"Given heightened tensions in the region, the Foreign Office now advise people not to travel to Iraq, with the exception of the Kurdistan Region of Iraq, and to consider carefully whether it's essential to travel to Iran," Foreign Secretary Dominic Raab said in a statement.
"We will keep this under review."
Thousands in Baghdad mourn Iranian general killed by US
Thousands of mourners marched Saturday in a funeral procession through Baghdad for Iran's top general and Iraqi militant leaders chanting "Death to America."
Iraq's prime minister attended the mourning procession Saturday for Iranian commander Qasem Soleimani and Iraqi paramilitary chief Abu Mahdi al-Muhandis, killed in a US strike the previous day.
Adel Abdel Mahdi joined Muhandis associate Hadi al-Ameri, Shiite cleric Ammar al-Hakim and other pro-Iran figures in a large crowd accompanying the coffins.
The mourners, mostly men in black military fatigues, carried Iraqi flags and the flags of Iran-backed militias that are fiercely loyal to Soleimani.
The procession began at the Imam Kadhim shrine in Baghdad, one of the most revered sites in Shiite Islam. Mourners marched in the streets alongside militia vehicles in a solemn procession.
The mourners, many of them in tears, chanted: "No, No, America," and "Death to America, death to Israel." Mohammed Fadl, a mourner dressed in black, said the funeral is an expression of loyalty to the slain leaders. "It is a painful strike, but it will not shake us," he said.
Two helicopters hovered over the procession, which was attended by Prime Minister Adel Abdul-Mahdi and leaders of Iran-backed militias.
The gates to Baghdad's Green Zone, which houses government offices and foreign embassies, including the U.S. Embassy, were closed.
US denies role in Taji attack
The US-led coalition fighting Islamic State has said that it did not conduct any airstrikes near Taji ,north of Baghdad.
"FACT: the coalition @cjtfoir did not conduct airstrikes near Camp Taji (north of Baghdad) in recent days," a spokesman said on Twitter.
FACT: The Coalition @CJTFOIR did NOT conduct airstrikes near Camp Taji (north of Baghdad) in recent days.— OIR Spokesman Col. Myles B. Caggins III (@OIRSpox) January 4, 2020
Earlier on Saturday, Iraq's Popular Mobilisation Forces said the airstrikes had killed six people and critically wounded three. Iraqi state television blamed the US.
How the world reacted
The world responded to the killing of Qassim Soleimani with a mixture of shock, applause and incredulity.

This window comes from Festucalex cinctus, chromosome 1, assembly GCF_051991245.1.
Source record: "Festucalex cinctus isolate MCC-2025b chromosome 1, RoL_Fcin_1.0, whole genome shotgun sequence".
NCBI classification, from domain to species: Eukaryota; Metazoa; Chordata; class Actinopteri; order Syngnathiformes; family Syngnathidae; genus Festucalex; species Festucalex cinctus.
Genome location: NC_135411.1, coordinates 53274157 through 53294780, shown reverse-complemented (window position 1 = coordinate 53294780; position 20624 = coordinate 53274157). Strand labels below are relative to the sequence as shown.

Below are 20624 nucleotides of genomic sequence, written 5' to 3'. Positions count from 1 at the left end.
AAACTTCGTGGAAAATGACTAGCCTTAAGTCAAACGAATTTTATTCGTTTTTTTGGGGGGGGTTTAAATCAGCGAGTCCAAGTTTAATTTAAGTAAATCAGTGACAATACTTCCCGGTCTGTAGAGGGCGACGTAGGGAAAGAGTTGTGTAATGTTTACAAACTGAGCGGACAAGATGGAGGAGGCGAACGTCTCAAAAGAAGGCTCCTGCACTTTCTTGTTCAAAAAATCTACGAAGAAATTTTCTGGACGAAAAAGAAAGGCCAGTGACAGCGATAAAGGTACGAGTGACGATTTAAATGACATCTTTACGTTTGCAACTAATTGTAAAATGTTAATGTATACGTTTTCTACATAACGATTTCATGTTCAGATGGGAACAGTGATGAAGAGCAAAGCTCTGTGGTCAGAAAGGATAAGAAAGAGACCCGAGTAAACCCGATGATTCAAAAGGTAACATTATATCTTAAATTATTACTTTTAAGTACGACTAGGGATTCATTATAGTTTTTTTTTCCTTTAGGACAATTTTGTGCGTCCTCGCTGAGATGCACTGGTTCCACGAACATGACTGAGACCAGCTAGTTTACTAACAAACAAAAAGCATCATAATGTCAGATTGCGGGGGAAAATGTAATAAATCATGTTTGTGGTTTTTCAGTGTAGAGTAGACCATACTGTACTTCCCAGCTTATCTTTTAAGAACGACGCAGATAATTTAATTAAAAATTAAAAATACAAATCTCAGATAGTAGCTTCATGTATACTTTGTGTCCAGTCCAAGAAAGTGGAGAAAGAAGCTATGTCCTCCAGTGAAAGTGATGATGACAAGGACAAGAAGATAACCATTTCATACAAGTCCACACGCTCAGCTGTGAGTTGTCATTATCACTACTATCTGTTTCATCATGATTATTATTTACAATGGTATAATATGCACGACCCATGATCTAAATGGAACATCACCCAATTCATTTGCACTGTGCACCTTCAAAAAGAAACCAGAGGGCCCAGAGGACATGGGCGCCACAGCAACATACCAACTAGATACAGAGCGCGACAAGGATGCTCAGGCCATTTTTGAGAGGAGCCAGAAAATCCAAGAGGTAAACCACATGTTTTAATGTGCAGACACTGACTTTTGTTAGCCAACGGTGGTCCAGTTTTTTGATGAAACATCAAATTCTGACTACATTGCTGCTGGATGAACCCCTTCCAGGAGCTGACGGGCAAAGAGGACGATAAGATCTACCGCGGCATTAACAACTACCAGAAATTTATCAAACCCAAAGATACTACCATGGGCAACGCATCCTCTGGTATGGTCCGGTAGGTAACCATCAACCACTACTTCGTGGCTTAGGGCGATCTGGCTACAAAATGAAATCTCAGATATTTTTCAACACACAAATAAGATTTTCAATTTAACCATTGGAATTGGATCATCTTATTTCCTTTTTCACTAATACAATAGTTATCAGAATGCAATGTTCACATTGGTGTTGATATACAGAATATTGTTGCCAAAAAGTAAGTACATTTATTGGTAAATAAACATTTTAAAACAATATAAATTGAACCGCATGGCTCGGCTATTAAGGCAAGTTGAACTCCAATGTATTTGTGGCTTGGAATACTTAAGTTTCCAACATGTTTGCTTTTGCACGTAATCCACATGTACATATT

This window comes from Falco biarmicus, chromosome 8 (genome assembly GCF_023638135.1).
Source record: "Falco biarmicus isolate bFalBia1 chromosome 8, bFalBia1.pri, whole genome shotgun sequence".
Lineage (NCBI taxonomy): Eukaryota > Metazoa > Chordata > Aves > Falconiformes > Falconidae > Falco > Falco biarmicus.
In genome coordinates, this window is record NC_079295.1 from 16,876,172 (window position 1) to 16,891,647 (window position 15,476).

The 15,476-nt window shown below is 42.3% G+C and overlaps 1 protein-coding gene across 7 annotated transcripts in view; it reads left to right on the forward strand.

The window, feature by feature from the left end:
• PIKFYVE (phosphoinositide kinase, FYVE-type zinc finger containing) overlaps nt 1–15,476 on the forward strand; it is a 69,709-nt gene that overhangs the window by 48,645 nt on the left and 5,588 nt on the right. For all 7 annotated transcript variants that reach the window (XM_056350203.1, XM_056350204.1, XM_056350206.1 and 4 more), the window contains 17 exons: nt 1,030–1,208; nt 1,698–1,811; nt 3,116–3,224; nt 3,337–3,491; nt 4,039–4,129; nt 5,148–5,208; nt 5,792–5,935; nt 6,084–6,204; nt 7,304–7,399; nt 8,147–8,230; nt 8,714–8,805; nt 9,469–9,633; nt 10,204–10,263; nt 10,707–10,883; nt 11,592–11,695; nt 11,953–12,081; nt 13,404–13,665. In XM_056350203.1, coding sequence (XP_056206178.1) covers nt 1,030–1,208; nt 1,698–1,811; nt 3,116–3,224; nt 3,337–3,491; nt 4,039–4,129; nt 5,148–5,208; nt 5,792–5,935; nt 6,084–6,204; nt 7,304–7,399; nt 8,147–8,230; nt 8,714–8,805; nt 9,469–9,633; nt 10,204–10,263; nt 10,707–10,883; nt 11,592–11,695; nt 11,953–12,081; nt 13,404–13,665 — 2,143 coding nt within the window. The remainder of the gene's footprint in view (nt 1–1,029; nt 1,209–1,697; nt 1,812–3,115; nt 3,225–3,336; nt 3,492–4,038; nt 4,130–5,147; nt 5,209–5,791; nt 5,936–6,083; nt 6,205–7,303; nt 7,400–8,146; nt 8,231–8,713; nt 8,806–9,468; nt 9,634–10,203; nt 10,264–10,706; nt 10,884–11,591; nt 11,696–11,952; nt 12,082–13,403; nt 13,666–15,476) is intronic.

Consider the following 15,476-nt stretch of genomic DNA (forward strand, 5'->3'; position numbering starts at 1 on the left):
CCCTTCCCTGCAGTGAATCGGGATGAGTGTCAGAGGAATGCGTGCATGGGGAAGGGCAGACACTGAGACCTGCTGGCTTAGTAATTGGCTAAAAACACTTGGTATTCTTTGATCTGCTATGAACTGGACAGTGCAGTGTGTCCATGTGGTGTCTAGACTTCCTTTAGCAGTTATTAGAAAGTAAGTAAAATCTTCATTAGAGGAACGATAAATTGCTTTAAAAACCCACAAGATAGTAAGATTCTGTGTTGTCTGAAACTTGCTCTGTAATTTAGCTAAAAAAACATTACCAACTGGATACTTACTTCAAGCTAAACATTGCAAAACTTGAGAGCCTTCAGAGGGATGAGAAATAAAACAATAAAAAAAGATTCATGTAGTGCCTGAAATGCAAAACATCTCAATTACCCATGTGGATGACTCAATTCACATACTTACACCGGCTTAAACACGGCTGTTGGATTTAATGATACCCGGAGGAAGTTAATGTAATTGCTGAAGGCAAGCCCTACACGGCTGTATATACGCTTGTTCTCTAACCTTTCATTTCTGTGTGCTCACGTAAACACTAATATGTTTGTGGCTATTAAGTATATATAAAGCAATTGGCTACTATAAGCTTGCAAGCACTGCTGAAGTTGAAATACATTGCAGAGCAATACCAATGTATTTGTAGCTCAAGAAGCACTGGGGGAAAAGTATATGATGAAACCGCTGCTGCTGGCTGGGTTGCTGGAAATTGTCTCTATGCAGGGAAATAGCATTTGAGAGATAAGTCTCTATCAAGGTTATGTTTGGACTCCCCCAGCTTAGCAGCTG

The Washington Examiner called the killing a "great moment for the United States that should be celebrated by all Americans". The Kremlin said the attack "grossly violates international law and should be condemned". The New York Post lead its front page with the headline "Blown Away".
Reports: Strike was attack on Imam Ali Brigades
Pentagon officials have told Newsweek that Saturday's attack was on the Imam Ali Brigades, an Iraqi Shia militia with ties to Iran. It said there was a “high probability” that the strike resulted in the death of the brigades leader and confirmed that it was a US operation.
Anti-US threats flood social media
Thousands of messages threatening retribution for the killing of Qassim Soleimani have flooded social media in a “coordinated” propaganda campaign.
More than 21,000 Instagram posts used the hashtag #hardrevenge on Friday, along with almost 7,000 unique Twitter accounts.
The accounts shared repetitive images of coffins draped in American flags, heroic depictions of Soleimani and photos of US military officials, such as Gen Mark Milley, chairman of the Joint Chiefs of Staff, with bullseye targets digitally imposed on their faces and the words “coming soon”. Instagram was flooded with pictures of American flags on caskets with the words "prepare the coffins".
Sanders tables bill to stop war with Iran
Bernie Sanders, the Democratic presidential candidate, has tweeted that he will put a bill before Congress "to stop Donald Trump from illegally taking us to war against Iran."
"It's working-class kids who will have to fight and die in a disastrous new Middle East conflict—not the children of billionaires," Sanders said.
I am introducing a bill with Rep. Khanna to stop Donald Trump from illegally taking us to war against Iran.— Bernie Sanders (@SenSanders) January 4, 2020
It's working-class kids who will have to fight and die in a disastrous new Middle East conflict—not the children of billionaires. https://t.co/H6ZHjijCnj
Iran ambassador: war has entered a new stage
The United States' killing of Iran's most prominent military commander, Qassem Soleimani, is virtual to starting a war and "the response for a military action is a military action," Iran's UN ambassador has said.
Majid Takht Ravanchi told CNN that by "assassinating" Soleimani, the US had entered a new stage after starting an "economic war" by imposing tough sanctions on Iran in 2018.
"So that was ... a new chapter which is tantamount to opening a war against Iran," Ravanchi said.
Mr Ravanchi, echoing Iranian leaders, said there would be harsh revenge. "The response for a military action is a military action," he said.
Earlier on Friday, the ambassador told the UN Security Council and that Iran reserves the right to self-defence under international law.
In a letter, Mr Ravanchi said the killing of Soleimani "is an obvious example of State terrorism and, as a criminal act, constitutes a gross violation of the fundamental principles of international law, including, in particular ... the Charter of the United Nations."
Trump ate ice cream and meatloaf at Mar-a-Lago as Soleimani died
Donald Trump was enjoying a meal of meatloaf and ice cream at his Mar-a-Lago resort when he learnt that Gen Qassim Soleimani had been killed in Baghdad.
Shortly after the president finished his dessert, he used his phone to tweet a photograph of the American flag.
Mr Trump's risky gamble to launch a decapitation strike against Iran's second most powerful man had gone like clockwork.
Breaking: Iran will respond, says its UN ambassador
Majid Takht Ravanchi, Iran's UN ambassador, has told CNN that the US attack on Soleimani was "tantamount to opening a war against Iran".
"The response for a military action is a military action," he said.
"The response for a military action is a military action,” Iran’s ambassador to the United Nations, Majid Takht Ravanchi, tells @ErinBurnett. “By whom? By... when? Where? That is for the future to witness.” pic.twitter.com/XR6mCrLbys— OutFrontCNN (@OutFrontCNN) January 4, 2020
Watch: The US attack on Soleimani
Airstrikes kill five - Iraqi army source
An Iraqi official says an airstrike has hit two cars carrying Iran-backed militia north of Baghdad, one day after US attack on Qassem Soleimani. The official said five members of the militia were killed. He said the identity of those killed was not immediately known. He spoke on condition of anonymity because he was not authorised to talk to reporters.